But I really shouldn't say that you "can't" double count the savings, because obviously, it is still physically possible to say untrue things.  And apparently, the administration has decided to do just that.  Kathleen Sebelius, who certainly ought to know better, had a rather extraordinary exchange with Phil Klein of the American Spectator yesterday:

In her opening remarks, Sebelius promoted a new report that said the changes made to Medicare would save $8 billion over the next two years, and $575 billion over 10.  The report also says that, "Implementing these changes extends the life of the Medicare Trust Fund by 12 years from 2017 to 2029, more than doubling the time before the exhaustion of the Trust Fund."

During the question and answer session, I asked how the administration could claim the same money could be used to pay for two different things.... I then followed up by asking: "It's a budget convention, but in reality, the $575 billion can't be used to extend the trust fund for 12 years and simultaneously used to finance coverage for 30 million people. Is that correct?"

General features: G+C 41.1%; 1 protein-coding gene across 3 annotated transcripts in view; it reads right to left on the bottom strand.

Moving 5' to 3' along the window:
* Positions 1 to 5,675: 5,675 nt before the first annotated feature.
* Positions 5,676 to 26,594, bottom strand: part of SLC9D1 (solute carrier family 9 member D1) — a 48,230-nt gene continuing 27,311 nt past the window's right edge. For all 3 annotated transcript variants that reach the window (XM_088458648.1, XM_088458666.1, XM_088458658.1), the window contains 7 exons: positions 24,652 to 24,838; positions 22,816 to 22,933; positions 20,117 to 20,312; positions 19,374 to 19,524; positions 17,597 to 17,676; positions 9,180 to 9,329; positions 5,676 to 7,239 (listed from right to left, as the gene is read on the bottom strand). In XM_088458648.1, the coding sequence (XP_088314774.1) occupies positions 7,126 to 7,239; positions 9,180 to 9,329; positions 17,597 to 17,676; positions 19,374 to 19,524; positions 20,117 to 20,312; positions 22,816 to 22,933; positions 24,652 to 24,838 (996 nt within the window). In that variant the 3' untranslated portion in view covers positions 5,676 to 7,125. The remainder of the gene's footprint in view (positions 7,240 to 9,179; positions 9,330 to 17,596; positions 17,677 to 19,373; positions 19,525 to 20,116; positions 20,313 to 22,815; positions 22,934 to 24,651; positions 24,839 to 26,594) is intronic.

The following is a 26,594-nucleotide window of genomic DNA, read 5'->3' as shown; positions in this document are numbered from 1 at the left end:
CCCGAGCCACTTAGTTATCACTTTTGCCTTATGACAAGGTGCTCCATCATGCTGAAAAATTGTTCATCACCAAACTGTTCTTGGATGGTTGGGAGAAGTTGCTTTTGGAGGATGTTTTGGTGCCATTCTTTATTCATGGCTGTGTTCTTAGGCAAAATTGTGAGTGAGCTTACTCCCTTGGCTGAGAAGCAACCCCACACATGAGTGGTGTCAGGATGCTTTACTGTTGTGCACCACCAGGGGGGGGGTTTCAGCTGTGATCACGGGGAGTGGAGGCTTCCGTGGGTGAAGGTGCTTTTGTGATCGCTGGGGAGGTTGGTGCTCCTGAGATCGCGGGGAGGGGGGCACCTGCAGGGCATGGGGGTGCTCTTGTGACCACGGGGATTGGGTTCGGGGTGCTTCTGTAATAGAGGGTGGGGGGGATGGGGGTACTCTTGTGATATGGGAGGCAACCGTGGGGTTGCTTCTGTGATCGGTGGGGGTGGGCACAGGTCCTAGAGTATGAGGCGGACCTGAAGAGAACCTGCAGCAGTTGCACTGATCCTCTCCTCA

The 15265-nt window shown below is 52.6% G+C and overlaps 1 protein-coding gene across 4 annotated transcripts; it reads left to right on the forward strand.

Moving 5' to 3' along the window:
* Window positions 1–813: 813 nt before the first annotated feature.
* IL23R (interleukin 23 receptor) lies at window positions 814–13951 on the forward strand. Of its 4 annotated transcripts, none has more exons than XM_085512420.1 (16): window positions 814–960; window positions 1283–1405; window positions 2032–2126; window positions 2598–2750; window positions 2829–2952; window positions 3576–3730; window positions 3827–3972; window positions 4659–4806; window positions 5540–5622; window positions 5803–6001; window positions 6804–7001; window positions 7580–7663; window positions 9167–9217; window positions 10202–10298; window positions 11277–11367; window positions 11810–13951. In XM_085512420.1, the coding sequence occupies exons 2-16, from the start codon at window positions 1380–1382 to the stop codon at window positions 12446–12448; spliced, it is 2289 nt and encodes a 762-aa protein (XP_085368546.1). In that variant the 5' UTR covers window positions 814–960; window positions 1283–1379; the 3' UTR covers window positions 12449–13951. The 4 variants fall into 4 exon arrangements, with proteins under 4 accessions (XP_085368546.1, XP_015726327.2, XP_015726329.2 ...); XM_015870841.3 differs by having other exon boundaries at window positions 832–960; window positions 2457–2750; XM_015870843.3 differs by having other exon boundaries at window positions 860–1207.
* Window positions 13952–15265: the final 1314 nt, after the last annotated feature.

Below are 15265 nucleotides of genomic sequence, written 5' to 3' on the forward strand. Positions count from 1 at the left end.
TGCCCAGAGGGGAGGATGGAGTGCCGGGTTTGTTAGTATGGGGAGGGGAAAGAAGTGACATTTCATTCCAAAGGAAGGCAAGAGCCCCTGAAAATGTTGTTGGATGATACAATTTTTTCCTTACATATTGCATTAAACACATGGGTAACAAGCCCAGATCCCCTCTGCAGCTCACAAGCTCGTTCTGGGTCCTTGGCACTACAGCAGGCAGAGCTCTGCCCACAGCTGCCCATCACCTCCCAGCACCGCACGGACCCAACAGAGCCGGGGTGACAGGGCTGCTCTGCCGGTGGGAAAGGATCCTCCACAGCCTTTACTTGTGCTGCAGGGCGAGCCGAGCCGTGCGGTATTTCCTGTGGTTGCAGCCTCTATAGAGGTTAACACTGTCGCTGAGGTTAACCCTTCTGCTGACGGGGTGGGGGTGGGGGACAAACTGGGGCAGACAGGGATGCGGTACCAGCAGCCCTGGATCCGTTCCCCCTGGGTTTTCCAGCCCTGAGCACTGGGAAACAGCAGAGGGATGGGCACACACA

At this point, Sebelius jumped in to say I was wrong.

"Actually, that is not correct," she said. "There are two different operating methods of looking at this, and the CMS actuary in the report that you cite differs in his strategic opinion from every accounting methodology that's used for every other program in the federal budget, that has traditionally used for Medicare. And he has a different interpretation that is not agreed upon by either the Congressional Budget Office or the OMB or traditionally in Congress."

As you can see from the above, this is simply incorrect; no one at the CBO thinks that these sorts of word games are appropriate.  Moreover, this "accounting methodology" is not used for every other program in the federal budget; the special off-budget status of the trust funds is very rare.  Indeed, the fact that the trust funds create these kinds of artifacts, which can be used by politicians in misleading ways, is one of the best arguments against this sort of accounting.

During the election, I supported Obama's candidacy in part because he seemed to be serious about producing good numbers for his programs.  It's extraordinarily dismaying to see his Health and Human Services Secretary so firmly committed to making obviously misleading claims about his largest legislative achievement.

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Megan McArdle is a columnist at Bloomberg View and a former senior editor at The Atlantic. Her new book is The Up Side of Down.